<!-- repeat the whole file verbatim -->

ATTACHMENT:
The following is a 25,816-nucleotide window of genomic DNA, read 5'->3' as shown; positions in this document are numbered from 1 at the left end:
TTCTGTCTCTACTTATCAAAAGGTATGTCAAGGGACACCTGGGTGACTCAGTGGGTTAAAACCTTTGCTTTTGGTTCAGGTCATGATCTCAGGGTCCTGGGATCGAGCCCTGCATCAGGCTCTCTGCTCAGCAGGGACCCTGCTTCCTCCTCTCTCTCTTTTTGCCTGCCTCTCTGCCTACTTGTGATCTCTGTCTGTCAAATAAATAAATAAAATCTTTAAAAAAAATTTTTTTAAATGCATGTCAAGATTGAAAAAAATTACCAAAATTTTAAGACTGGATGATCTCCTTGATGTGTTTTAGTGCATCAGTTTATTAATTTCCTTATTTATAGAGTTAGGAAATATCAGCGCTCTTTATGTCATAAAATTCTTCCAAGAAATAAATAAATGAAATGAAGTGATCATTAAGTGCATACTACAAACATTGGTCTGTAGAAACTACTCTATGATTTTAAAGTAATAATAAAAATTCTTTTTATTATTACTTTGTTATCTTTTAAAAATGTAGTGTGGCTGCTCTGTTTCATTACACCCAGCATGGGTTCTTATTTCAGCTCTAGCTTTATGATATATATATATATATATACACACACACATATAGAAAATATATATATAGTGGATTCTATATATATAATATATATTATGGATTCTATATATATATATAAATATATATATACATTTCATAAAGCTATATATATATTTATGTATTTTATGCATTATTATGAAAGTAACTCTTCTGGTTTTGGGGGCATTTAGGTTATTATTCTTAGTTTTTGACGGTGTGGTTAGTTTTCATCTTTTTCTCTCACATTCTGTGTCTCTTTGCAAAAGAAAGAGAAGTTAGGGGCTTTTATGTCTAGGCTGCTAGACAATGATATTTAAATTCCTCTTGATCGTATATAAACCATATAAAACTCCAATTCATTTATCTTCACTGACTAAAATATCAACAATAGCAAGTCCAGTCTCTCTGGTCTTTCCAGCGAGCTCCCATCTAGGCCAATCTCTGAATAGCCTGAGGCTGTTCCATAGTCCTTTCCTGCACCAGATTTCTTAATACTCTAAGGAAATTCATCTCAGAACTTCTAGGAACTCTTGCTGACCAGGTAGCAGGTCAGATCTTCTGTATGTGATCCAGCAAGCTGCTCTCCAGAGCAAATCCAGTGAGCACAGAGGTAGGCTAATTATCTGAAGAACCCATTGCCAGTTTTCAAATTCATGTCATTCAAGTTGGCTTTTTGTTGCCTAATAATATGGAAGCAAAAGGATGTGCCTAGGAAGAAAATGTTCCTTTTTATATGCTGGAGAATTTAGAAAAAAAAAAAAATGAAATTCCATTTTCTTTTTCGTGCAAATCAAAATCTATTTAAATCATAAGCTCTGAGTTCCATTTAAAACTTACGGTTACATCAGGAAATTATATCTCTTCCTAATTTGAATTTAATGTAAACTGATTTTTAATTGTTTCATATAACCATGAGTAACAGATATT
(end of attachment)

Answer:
The following is a 25,816-nucleotide window of genomic DNA, read 5'->3' as shown; positions in this document are numbered from 1 at the left end:
TTCTGTCTCTACTTATCAAAAGGTATGTCAAGGGACACCTGGGTGACTCAGTGGGTTAAAACCTTTGCTTTTGGTTCAGGTCATGATCTCAGGGTCCTGGGATCGAGCCCTGCATCAGGCTCTCTGCTCAGCAGGGACCCTGCTTCCTCCTCTCTCTCTTTTTGCCTGCCTCTCTGCCTACTTGTGATCTCTGTCTGTCAAATAAATAAATAAAATCTTTAAAAAAAATTTTTTTAAATGCATGTCAAGATTGAAAAAAATTACCAAAATTTTAAGACTGGATGATCTCCTTGATGTGTTTTAGTGCATCAGTTTATTAATTTCCTTATTTATAGAGTTAGGAAATATCAGCGCTCTTTATGTCATAAAATTCTTCCAAGAAATAAATAAATGAAATGAAGTGATCATTAAGTGCATACTACAAACATTGGTCTGTAGAAACTACTCTATGATTTTAAAGTAATAATAAAAATTCTTTTTATTATTACTTTGTTATCTTTTAAAAATGTAGTGTGGCTGCTCTGTTTCATTACACCCAGCATGGGTTCTTATTTCAGCTCTAGCTTTATGATATATATATATATATATACACACACACATATAGAAAATATATATATAGTGGATTCTATATATATAATATATATTATGGATTCTATATATATATATAAATATATATATACATTTCATAAAGCTATATATATATTTATGTATTTTATGCATTATTATGAAAGTAACTCTTCTGGTTTTGGGGGCATTTAGGTTATTATTCTTAGTTTTTGACGGTGTGGTTAGTTTTCATCTTTTTCTCTCACATTCTGTGTCTCTTTGCAAAAGAAAGAGAAGTTAGGGGCTTTTATGTCTAGGCTGCTAGACAATGATATTTAAATTCCTCTTGATCGTATATAAACCATATAAAACTCCAATTCATTTATCTTCACTGACTAAAATATCAACAATAGCAAGTCCAGTCTCTCTGGTCTTTCCAGCGAGCTCCCATCTAGGCCAATCTCTGAATAGCCTGAGGCTGTTCCATAGTCCTTTCCTGCACCAGATTTCTTAATACTCTAAGGAAATTCATCTCAGAACTTCTAGGAACTCTTGCTGACCAGGTAGCAGGTCAGATCTTCTGTATGTGATCCAGCAAGCTGCTCTCCAGAGCAAATCCAGTGAGCACAGAGGTAGGCTAATTATCTGAAGAACCCATTGCCAGTTTTCAAATTCATGTCATTCAAGTTGGCTTTTTGTTGCCTAATAATATGGAAGCAAAAGGATGTGCCTAGGAAGAAAATGTTCCTTTTTATATGCTGGAGAATTTAGAAAAAAAAAAAAATGAAATTCCATTTTCTTTTTCGTGCAAATCAAAATCTATTTAAATCATAAGCTCTGAGTTCCATTTAAAACTTACGGTTACATCAGGAAATTATATCTCTTCCTAATTTGAATTTAATGTAAACTGATTTTTAATTGTTTCATATAACCATGAGTAACAGATATT